1994-07-29 - The penet compromise

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From: roy@sendai.cybrspc.mn.org (Roy M. Silvernail)
To: cypherpunks@toad.com
Message Hash: 2245fca19b33c7ef22c2b15eba3960160907c5207d17a817638833d9daa16300
Message ID: <940728.224039.3x8.rusnews.w165w@sendai.cybrspc.mn.org>
Reply To: N/A
UTC Datetime: 1994-07-29 05:05:21 UTC
Raw Date: Thu, 28 Jul 94 22:05:21 PDT

Raw message

From: roy@sendai.cybrspc.mn.org (Roy M. Silvernail)
Date: Thu, 28 Jul 94 22:05:21 PDT
To: cypherpunks@toad.com
Subject: The penet compromise
Message-ID: <940728.224039.3x8.rusnews.w165w@sendai.cybrspc.mn.org>
MIME-Version: 1.0
Content-Type: text/plain


I wrote earlier that I thought the penet attack was a forked strategy
intended to out anon users and flood anon.penet.fi.  Now I'm not so sure
it was forked.

I remember trying an experiment a while back, where I posted a message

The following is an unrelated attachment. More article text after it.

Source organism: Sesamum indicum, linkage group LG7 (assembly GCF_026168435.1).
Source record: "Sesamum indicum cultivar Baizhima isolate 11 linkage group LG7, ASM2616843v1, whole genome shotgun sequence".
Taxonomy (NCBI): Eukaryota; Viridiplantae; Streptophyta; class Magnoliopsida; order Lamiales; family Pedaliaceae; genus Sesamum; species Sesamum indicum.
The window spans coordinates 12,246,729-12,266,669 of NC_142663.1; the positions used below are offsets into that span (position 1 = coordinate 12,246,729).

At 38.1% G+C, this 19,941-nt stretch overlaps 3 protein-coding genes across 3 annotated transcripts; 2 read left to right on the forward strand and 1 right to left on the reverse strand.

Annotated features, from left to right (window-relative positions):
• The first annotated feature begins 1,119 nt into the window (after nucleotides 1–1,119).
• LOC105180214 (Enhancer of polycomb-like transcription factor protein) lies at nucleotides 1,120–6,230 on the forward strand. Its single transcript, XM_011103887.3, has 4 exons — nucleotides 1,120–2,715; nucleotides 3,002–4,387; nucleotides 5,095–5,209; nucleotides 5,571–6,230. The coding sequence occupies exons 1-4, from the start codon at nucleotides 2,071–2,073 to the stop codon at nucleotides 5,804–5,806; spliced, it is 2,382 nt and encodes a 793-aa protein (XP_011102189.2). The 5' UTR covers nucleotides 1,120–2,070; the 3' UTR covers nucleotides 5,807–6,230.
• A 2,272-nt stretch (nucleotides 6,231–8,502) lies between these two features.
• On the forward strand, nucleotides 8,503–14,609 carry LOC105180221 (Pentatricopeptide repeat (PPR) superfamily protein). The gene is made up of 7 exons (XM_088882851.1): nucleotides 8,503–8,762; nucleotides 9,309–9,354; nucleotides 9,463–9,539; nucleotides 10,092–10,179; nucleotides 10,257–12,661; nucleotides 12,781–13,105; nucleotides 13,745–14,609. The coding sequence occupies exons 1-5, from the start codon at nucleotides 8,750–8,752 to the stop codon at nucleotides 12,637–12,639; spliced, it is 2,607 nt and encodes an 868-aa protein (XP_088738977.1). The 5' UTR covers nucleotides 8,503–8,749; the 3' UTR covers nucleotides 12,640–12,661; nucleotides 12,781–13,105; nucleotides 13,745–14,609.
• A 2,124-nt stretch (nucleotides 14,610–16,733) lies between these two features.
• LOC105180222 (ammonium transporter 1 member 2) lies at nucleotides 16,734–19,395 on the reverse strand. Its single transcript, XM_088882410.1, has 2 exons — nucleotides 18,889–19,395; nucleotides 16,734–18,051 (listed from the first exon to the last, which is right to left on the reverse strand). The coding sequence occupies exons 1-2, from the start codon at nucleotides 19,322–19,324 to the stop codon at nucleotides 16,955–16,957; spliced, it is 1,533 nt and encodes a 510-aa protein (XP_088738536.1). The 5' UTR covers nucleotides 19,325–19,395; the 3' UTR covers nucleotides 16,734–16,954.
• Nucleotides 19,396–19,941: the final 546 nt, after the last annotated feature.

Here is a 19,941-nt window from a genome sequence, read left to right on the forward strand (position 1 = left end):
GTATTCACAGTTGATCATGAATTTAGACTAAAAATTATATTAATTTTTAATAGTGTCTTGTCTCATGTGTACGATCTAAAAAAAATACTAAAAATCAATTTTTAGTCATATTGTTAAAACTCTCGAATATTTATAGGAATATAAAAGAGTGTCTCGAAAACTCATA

to alt.test and saved all the replies.  There were less than a dozen.
misc.test provides much better response.

That lessens the probable impact of the return traffic to a rough
multiplier of 10.  And given the time spread (my experiment yielded
replies over 4 days), I don't know if this can be counted on to yield a
denial-of-service attack.  (I suppose it's possible the perp might be
trying to spam penet in the original sense, by trying to overrun
arbitrary limits in the server)

That leaves outing as the motive.  Now I'm wondering if the idea is to
out as many people as possible, or if the perp is searching for
a particular party or parties.  The formation of the messages (from
reports... I don't get alt.test locally) appears tailored for some kind
of automated data collection.
- -- 
       Roy M. Silvernail         [ ]  roy@sendai.cybrspc.mn.org
                    PGP public key available by mail
     echo /get /pub/pubkey.asc | mail file-request@cybrspc.mn.org
         These are, of course, my opinions (and my machines)

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